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"The life care plan is a changeable document based upon published standards of practice, comprehensive assessment, data analysis, and research, which provides an organized, concise plan for current and future needs with associated costs for individuals who have experienced catastrophic injury or have chronic health care needs” (International Academy of Life Care Planners, 2003. Established during the 2000 Life Care Planning Summit ).
Life care planning is a consistent process for evaluating the patient and disability in order to establish all of the needs dictated by the onset of that disability. Careful consideration is given to the goals, needs and interest of the patient, the needs of the family and the realities of the geographic region in which the patient resides. It takes into consideration the medical records, the patient and family perspective, the treatment team, the clinical practice guidelines, relevant research literature and the carefully established medical, case management and rehabilitation foundation.
A life care plan is a tool of case management and can be used in consultation with patients, families, rehabilitation professionals, and catastrophic case managers. The life care plan specifies the long-term medical, psychological, and rehabilitation needs of an individual throughout his/her lifetime. It has application in the non-judicial as well as judicial arena. It is utilized as a preventative plan for disability management outside the judicial setting. Within the judicial and insurance settings it is used to establish an accurate profile of the long term needs, recommendations and costs associated with the onset of the particular disability involved.
Yes, In addition to achieving certification in their primary disciplines, many professionals choose to pursue board certification in life care planning (CLCP) which is granted by the Commission on Health Care Certification. With its foundation in rehabilitation, life care planning attracts board certified professionals from diverse fields of practice, including rehabilitation counseling, rehabilitation nursing, rehabilitation psychology, physiatry, case management, and other areas.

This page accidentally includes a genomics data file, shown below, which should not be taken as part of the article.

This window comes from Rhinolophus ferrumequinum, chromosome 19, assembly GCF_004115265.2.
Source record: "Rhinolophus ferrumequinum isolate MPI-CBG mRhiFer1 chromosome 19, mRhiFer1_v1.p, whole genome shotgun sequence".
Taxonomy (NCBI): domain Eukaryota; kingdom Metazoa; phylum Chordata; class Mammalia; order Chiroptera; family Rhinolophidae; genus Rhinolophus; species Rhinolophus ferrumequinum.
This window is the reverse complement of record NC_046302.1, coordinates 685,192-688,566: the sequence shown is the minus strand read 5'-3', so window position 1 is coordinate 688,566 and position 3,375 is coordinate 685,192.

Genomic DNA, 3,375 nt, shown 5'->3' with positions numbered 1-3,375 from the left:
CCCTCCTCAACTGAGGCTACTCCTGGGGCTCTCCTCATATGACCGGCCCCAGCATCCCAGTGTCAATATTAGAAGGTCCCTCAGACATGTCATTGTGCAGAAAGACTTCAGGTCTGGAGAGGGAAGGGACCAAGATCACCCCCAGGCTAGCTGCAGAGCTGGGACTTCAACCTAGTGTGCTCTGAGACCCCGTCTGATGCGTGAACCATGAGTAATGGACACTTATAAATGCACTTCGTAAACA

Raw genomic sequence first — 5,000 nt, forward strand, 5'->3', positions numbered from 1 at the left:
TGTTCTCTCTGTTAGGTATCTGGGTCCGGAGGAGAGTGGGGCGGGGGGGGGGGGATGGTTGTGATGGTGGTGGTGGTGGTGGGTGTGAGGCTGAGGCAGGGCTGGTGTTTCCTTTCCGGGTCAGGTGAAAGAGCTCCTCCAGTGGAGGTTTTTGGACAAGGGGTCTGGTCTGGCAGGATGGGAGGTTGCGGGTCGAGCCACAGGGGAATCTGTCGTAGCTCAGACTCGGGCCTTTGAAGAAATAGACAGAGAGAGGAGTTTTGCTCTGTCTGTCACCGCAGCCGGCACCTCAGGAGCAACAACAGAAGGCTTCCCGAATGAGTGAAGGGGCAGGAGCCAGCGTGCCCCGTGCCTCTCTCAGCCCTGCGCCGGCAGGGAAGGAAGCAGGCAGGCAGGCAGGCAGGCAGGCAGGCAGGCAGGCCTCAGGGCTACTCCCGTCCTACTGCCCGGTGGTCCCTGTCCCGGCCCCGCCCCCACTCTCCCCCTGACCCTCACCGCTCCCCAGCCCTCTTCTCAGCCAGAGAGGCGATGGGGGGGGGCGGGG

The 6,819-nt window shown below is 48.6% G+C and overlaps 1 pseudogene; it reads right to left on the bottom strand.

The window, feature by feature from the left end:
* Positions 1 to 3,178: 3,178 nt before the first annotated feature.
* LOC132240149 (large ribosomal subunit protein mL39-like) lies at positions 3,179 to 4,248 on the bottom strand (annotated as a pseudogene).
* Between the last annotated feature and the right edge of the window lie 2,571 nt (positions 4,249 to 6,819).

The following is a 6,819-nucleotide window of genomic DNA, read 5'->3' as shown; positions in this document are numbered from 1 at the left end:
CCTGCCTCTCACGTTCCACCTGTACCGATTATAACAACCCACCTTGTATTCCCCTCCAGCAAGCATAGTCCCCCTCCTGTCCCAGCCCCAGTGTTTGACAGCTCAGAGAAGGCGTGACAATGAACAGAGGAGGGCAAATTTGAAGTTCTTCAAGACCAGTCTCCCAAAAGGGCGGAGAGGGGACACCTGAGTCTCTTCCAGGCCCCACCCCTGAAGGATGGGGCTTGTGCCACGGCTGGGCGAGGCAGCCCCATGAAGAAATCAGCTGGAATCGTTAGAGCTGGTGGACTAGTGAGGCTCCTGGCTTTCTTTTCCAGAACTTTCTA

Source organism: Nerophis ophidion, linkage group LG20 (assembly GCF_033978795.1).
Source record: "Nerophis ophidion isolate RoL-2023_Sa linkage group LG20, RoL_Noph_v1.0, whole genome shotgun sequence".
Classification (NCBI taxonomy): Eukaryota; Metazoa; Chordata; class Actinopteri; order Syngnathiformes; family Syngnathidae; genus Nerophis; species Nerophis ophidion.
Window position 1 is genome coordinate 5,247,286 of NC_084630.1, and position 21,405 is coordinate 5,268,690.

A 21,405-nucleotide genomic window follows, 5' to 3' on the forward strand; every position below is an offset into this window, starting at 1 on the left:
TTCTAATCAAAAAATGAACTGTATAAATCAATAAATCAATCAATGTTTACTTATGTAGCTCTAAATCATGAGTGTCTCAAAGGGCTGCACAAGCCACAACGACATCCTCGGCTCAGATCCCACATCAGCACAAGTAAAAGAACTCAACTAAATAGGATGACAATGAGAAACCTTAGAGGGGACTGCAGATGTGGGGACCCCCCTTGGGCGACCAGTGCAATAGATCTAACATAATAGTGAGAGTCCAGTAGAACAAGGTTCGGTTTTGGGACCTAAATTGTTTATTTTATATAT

Courts have sought the specialized knowledge of life care planners so that they, and juries, are better able to understand the long-term effects of catastrophic injuries and the associated economic damages of such cases. It is important to understand that when choosing a life care planner certain factors may override all others in making a decision. Does the life care plan represent a document which answers questions rather then raise them? Is it clear, understandable, well documented and well presented? All of which can make or break a case.
A life care planner does not attempt to “predict” future events, but bases the plan upon all of the steps outlined in industry best practices. This includes but is not limited to review of the medical records, recommendations from members of the individual’s current treatment team, clinical practice guidelines, and evidence-based research relative to the individual’s disability and level of function. In addition, an extensive review of the medical records and clinical interview allow the planner to appreciate the individual’s medical and rehabilitation history while understanding current needs. Recommendations within the life care plan must have a basis in known medical, case management and rehabilitation outcomes as documented within the research literature.